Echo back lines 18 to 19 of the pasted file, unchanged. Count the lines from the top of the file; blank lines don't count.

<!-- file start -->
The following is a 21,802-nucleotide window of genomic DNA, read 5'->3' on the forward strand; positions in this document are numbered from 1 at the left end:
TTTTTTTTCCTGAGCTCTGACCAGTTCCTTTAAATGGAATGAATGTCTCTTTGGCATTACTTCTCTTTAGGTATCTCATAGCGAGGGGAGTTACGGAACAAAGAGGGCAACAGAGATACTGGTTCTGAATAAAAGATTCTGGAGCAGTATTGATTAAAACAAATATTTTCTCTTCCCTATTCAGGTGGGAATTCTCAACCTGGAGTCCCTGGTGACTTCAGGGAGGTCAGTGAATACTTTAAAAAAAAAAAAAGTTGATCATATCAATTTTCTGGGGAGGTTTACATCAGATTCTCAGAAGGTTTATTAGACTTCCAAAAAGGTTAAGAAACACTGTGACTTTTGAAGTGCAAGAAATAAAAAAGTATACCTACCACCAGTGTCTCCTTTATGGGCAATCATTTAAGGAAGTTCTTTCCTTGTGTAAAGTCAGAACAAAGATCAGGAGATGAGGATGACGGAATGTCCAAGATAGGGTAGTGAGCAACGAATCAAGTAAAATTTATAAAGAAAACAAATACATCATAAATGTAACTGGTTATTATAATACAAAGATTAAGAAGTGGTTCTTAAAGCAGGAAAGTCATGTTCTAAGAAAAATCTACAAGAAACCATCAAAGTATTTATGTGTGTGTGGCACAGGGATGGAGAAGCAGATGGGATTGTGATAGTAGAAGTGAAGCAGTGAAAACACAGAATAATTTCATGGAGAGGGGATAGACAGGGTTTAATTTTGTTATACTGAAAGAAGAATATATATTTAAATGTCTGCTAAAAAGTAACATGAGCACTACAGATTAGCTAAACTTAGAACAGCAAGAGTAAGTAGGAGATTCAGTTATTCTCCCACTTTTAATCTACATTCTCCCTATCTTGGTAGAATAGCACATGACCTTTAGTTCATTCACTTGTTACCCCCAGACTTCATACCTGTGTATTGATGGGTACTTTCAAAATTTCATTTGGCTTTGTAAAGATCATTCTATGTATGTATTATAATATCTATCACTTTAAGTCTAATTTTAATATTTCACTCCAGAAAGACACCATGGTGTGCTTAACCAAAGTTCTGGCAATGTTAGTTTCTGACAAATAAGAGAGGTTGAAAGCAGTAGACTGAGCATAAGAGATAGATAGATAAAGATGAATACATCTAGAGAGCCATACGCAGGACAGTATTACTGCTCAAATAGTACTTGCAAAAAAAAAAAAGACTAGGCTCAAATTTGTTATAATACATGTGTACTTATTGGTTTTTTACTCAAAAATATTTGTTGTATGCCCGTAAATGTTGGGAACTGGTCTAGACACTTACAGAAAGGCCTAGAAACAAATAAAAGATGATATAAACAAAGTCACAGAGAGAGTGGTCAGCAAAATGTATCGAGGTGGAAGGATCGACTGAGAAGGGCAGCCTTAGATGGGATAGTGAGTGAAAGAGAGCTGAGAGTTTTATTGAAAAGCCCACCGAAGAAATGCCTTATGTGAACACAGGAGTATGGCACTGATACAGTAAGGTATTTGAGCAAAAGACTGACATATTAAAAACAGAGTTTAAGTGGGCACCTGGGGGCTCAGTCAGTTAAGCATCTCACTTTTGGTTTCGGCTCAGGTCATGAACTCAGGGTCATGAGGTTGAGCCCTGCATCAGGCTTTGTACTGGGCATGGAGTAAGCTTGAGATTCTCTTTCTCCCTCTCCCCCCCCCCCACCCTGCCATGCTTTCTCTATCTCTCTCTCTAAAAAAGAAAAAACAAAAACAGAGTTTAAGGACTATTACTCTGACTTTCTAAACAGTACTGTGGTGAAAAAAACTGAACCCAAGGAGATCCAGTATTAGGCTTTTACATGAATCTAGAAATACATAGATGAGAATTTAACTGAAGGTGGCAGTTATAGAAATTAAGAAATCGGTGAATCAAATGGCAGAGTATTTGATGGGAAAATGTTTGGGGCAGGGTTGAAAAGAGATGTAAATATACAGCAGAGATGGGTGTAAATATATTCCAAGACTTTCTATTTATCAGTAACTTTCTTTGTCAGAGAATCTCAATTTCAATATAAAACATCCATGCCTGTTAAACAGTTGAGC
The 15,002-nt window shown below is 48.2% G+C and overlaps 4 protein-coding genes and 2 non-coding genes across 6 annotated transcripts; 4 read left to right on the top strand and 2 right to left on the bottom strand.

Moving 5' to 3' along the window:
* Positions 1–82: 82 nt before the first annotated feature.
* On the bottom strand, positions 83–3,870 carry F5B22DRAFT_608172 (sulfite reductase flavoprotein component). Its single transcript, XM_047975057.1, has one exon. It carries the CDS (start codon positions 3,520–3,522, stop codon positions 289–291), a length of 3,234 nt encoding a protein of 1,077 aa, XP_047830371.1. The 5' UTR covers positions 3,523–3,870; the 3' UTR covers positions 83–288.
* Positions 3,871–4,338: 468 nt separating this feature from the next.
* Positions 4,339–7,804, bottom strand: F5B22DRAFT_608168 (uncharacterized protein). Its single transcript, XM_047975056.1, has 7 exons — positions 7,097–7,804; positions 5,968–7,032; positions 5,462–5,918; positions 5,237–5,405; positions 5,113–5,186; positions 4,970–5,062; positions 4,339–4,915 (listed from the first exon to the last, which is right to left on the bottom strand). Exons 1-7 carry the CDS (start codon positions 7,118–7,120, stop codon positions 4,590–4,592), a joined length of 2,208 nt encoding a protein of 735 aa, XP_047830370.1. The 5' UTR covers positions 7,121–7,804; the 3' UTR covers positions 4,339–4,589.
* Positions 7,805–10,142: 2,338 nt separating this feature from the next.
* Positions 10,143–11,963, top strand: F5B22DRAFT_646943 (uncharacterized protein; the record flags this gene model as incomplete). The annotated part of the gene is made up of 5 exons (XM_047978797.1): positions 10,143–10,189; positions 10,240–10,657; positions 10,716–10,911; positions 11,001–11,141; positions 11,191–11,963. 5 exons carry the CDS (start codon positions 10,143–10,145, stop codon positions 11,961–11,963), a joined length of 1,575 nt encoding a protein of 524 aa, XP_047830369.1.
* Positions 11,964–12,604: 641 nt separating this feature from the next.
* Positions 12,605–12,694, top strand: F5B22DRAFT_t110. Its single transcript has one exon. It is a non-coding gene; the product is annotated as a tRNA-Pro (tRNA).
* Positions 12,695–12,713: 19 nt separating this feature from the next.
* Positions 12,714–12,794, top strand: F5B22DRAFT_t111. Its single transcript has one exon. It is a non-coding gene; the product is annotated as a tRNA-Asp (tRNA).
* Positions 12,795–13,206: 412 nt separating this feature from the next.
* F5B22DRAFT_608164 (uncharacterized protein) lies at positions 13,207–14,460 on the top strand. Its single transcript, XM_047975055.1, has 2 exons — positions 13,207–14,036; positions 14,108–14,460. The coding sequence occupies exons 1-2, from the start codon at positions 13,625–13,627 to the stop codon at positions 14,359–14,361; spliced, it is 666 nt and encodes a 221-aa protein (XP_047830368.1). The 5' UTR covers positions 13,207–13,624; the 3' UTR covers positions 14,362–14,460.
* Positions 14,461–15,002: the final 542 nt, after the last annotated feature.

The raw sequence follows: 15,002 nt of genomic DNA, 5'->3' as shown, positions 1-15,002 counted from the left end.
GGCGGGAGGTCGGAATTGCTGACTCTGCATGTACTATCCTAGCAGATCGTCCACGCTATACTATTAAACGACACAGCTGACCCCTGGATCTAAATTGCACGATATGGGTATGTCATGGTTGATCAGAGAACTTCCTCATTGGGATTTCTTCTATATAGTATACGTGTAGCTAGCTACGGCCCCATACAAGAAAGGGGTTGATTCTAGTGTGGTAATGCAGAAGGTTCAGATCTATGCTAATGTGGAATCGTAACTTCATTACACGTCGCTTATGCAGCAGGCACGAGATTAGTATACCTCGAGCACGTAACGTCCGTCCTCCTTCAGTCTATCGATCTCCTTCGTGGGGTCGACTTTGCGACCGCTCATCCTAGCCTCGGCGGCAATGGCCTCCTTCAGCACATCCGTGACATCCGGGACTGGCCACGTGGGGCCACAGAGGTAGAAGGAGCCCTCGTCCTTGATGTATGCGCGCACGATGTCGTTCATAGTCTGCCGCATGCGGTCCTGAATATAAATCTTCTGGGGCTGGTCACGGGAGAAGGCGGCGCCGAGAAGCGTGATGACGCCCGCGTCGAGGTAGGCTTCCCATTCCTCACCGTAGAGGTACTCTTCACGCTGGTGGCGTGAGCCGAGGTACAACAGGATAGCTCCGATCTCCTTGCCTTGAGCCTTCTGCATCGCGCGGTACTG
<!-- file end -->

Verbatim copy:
The raw sequence follows: 15,002 nt of genomic DNA, 5'->3' as shown, positions 1-15,002 counted from the left end.
GGCGGGAGGTCGGAATTGCTGACTCTGCATGTACTATCCTAGCAGATCGTCCACGCTATACTATTAAACGACACAGCTGACCCCTGGATCTAAATTGCACGATATGGGTATGTCATGGTTGATCAGAGAACTTCCTCATTGGGATTTCTTCTATATAGTATACGTGTAGCTAGCTACGGCCCCATACAAGAAAGGGGTTGATTCTAGTGTGGTAATGCAGAAGGTTCAGATCTATGCTAATGTGGAATCGTAACTTCATTACACGTCGCTTATGCAGCAGGCACGAGATTAGTATACCTCGAGCACGTAACGTCCGTCCTCCTTCAGTCTATCGATCTCCTTCGTGGGGTCGACTTTGCGACCGCTCATCCTAGCCTCGGCGGCAATGGCCTCCTTCAGCACATCCGTGACATCCGGGACTGGCCACGTGGGGCCACAGAGGTAGAAGGAGCCCTCGTCCTTGATGTATGCGCGCACGATGTCGTTCATAGTCTGCCGCATGCGGTCCTGAATATAAATCTTCTGGGGCTGGTCACGGGAGAAGGCGGCGCCGAGAAGCGTGATGACGCCCGCGTCGAGGTAGGCTTCCCATTCCTCACCGTAGAGGTACTCTTCACGCTGGTGGCGTGAGCCGAGGTACAACAGGATAGCTCCGATCTCCTTGCCTTGAGCCTTCTGCATCGCGCGGTACTG